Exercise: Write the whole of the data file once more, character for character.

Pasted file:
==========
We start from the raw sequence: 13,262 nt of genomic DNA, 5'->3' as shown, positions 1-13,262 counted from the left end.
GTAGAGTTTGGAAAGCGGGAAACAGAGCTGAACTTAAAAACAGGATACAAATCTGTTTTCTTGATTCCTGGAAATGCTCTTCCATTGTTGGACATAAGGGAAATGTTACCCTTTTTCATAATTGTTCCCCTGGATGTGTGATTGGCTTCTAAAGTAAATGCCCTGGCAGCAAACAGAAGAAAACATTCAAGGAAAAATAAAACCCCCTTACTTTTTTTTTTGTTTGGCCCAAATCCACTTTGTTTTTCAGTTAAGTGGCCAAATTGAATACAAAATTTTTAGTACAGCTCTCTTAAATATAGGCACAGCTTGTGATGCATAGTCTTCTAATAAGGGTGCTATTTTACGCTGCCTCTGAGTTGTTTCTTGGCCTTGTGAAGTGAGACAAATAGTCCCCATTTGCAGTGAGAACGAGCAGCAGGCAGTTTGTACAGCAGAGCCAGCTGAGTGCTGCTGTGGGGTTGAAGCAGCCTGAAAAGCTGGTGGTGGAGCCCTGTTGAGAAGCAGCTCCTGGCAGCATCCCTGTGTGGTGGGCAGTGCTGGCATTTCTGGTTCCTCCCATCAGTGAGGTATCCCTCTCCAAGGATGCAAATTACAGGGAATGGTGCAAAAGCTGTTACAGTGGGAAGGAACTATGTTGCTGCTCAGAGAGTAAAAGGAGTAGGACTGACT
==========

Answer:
We start from the raw sequence: 13,262 nt of genomic DNA, 5'->3' as shown, positions 1-13,262 counted from the left end.
GTAGAGTTTGGAAAGCGGGAAACAGAGCTGAACTTAAAAACAGGATACAAATCTGTTTTCTTGATTCCTGGAAATGCTCTTCCATTGTTGGACATAAGGGAAATGTTACCCTTTTTCATAATTGTTCCCCTGGATGTGTGATTGGCTTCTAAAGTAAATGCCCTGGCAGCAAACAGAAGAAAACATTCAAGGAAAAATAAAACCCCCTTACTTTTTTTTTTGTTTGGCCCAAATCCACTTTGTTTTTCAGTTAAGTGGCCAAATTGAATACAAAATTTTTAGTACAGCTCTCTTAAATATAGGCACAGCTTGTGATGCATAGTCTTCTAATAAGGGTGCTATTTTACGCTGCCTCTGAGTTGTTTCTTGGCCTTGTGAAGTGAGACAAATAGTCCCCATTTGCAGTGAGAACGAGCAGCAGGCAGTTTGTACAGCAGAGCCAGCTGAGTGCTGCTGTGGGGTTGAAGCAGCCTGAAAAGCTGGTGGTGGAGCCCTGTTGAGAAGCAGCTCCTGGCAGCATCCCTGTGTGGTGGGCAGTGCTGGCATTTCTGGTTCCTCCCATCAGTGAGGTATCCCTCTCCAAGGATGCAAATTACAGGGAATGGTGCAAAAGCTGTTACAGTGGGAAGGAACTATGTTGCTGCTCAGAGAGTAAAAGGAGTAGGACTGACT